Translation:She is looking for fifteen pesos in the purse.
"the purse" isn't natural. It would almost always be "her purse", unless it was a stolen purse (for example), or some other unusual situation where the purse belonged to someone other than her.
Yes, it is unnatural, but so is the use of la cartera in Spanish. It would be su cartera, unless it's an unusual situation.
It's not unnatural at all in Spanish to say la cartera, it is the most natural way of saying this actually, Spanish doesn't use possessive adjectives as much as English does.
In Italy as well we say "nella borsa" (en la cartera), and not "nella sua borsa", (en la su cartera), unless the context needs that. In this sentence it's just "nella borsa".
According to several sources, "your purse" should/can be "la cartera." (It depends on your country -- Mexico does NOT use the definite article.)
I just wish we could have a proper Spanish as in from Spain, translation that I registered for, rather Mexican where I am unlikely to travel to from UK
Haha and I wish the opposite. I'm far more likely to go to Mexico than Spain. It would be nice if there were two separate courses, or at least if there are regional variations, if that could be made clear within the lessons.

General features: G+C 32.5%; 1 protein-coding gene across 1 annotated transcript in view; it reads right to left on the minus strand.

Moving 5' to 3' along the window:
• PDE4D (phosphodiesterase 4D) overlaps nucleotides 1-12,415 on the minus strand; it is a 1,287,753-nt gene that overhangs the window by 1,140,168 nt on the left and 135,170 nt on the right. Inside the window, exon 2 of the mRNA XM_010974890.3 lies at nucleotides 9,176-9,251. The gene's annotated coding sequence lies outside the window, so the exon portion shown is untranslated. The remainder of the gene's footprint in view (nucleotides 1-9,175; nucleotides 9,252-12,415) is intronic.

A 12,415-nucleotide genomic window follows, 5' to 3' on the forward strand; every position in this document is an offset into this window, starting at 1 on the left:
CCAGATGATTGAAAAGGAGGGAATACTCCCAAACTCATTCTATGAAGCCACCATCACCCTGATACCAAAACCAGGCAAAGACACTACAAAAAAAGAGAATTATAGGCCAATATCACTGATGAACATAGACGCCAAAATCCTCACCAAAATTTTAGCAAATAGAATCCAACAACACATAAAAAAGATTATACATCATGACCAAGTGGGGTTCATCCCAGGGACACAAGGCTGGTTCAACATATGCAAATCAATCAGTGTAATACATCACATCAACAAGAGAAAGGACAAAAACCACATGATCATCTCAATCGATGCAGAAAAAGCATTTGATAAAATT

I was wondering if this construction without the personal pronoun is similar to the way Spanish uses the definite article rather than possessive pronoun for body parts. For instance, "I broke my leg" = me rompí la pierna. It would be incorrect to use mi pierna, but is a common mistake for people acquiring Spanish whose first language uses the personal pronoun in that phrase. Long story short, I think la cartera here is idiomatic and translates as "her purse" in English which prefers the pronoun (although as others have pointed out "the purse" here does work). But the question here is how Spanish works. Whether some forms of Spanish (e.g., Argentina, El Salvador, Mexico) use the pronoun in this case is beyond my knowledge and experience. I would wonder if the pronoun is used in some Spanish speaking countries or regions whether it is from interference from English. But as always I defer to native speakers of Spanish to let us know what is idiomatic in their region. In my region of US English, we "get ready" or "are about to" go some place, but in some parts of the southern US they "are fixin" to go some place.